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(v13) Named color management

This page applies to Harlequin v13.1r0 and later; both Harlequin Core and Harlequin MultiRIP.

This section discusses the RIP's feature for replacing the alternate space and tint transform for individual spot colors. The color management of /DeviceN color spaces is discussed in (v13) DeviceN color spaces.

Named color management is enabled with a PostScript language fragment:

/NamedColor [ /ncd_1 /ncd_2 ... ]
>> setinterceptcolorspace

which contains a list of named color database (NCD) PostScript language resource names. These NCD resources are commonly present as disk files in the SW/NamedColor directory, but may also be defined by PostScript language code using the defineresource operator. Internally, the RIP will use the findresource operator to load the disk resident resources into memory when necessary. NCDs are PostScript language resources of the NamedColor category, which is a Harlequin extension.

There is no restriction on which, or how many, NCDs may be included in the list. It is straightforward to create custom made NCDs. Commonly, the list of NCDs is a subset of those shipped with the RIP in the SW/NamedColor directory:

	/NamedColor [
	/PantoneU /PantoneV /PantonePLUSCoated /PantonePLUSUncoated
	/PantoneCoated /PantoneUncoated /PantoneMatte
	/PantoneGoeCoated /PantoneGoeUncoated ]
>> setinterceptcolorspace

Figure: Searching the list of named color resources illustrates the search for “ANTIQUE WHITE” through the IllustratorColors , PantoneCoated, and XRGB NCDs.

All of these NamedColor resources are shipped with the RIP and were chosen for the example only because they each have a different ColorSpace.

NamedColor databases for several generations of PANTONE colors are included with the Harlequin RIP and are shipped in the SW/NamedColor directory. Resource names are designed to be self-explanatory. Where data has been supplied by Pantone LLC using both M1 and M2 measurement modes the M1 data has the suffix _M1 on the resource file, and the resource with no suffix on its name is M2 data.

If a PostScript language job uses a color space array (CSA) such as:

[ /Separation (PANTONE 123 CVU) /DeviceCMYK {...} ]

the Harlequin named color management aima to replace both the alternate space (/DeviceCMYK in the example above), and the tint transform (the fourth element in the CSA which are usually quite lengthy), with those provided by an NCD. It asks each of the NCDs in turn whether they handle (PANTONE 123 CVU). The first NCD that handles it is used to provide the replacements; the remainder of the NCD list is not searched.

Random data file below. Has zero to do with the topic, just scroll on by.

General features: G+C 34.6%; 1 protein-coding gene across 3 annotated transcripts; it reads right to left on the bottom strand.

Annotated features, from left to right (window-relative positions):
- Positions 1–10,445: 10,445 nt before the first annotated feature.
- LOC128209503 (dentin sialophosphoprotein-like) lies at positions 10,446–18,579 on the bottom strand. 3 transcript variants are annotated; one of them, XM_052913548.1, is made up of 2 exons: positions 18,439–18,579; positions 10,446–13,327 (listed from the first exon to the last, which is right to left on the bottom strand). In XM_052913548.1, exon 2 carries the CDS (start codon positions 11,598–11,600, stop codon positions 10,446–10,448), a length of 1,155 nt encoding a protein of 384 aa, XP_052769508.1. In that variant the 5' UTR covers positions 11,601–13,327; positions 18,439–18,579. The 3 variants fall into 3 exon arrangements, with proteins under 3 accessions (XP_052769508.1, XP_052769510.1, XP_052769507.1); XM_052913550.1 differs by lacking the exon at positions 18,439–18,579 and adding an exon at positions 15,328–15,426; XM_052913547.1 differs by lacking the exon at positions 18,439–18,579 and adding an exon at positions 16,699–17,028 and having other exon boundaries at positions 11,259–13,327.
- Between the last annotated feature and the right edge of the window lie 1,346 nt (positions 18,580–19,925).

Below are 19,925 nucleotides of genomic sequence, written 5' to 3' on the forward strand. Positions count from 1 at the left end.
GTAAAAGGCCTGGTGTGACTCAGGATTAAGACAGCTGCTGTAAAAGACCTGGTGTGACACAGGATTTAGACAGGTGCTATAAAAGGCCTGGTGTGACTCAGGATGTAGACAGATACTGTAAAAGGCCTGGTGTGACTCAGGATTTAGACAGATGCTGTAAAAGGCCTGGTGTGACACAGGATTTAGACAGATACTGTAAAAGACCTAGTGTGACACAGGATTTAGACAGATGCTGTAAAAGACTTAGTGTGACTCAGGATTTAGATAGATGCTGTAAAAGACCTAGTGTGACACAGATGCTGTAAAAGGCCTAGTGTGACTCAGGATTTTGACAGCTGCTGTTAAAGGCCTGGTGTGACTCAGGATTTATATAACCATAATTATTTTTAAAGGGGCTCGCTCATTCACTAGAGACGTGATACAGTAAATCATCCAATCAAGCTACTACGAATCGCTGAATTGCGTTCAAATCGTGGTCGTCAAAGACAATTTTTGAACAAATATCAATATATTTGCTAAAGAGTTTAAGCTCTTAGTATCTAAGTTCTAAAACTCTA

This method of using the first NCD in the list which contains a specific spot color name means that there is no value in including an NCD in the list if all names specified within it have also been specified in earlier NCDs in the list.

It also means that you should add a new NCD to the start of the list if you wish to override the replacement colors provided by NCDs that are already included.

The definition of NCD resources is in (v13) Named color database resources.

For many straightforward use cases, it is not necessary to write an NCD from scratch. Instead, it is convenient to make use of the HqnColorDatabase procset as described in (v13) HqnColorDatabase procset. This makes it simple to import named color data from spreadsheets and make use of standard methods. Details on other methods of constructing an NCD are also in the following sections.

It is common, but not necessary, to use NamedColorOrder resources (especially the /Intercept NamedColorOrder resource) when providing the list of NCDs; see (v13) Named color order.

While there is a lot of overlap in the color names used in the supplied PANTONE NCDs, the pre-defined Intercept NamedColorOrder does not include any NCD in which all spot names have been included in previous NCDs in the list.

Figure: Searching the list of named color resources

Following conversion to the alternate space of the NCD, the resulting colors may be further color managed. If the alternate space is a device space, this further color management may be controlled according to the rules of AllowColorManagement and ID; see (v13) Named color database resources. For examples of this control, see Merging component color pipelines and Illustrations of controlled merging of spots with color pipelines.

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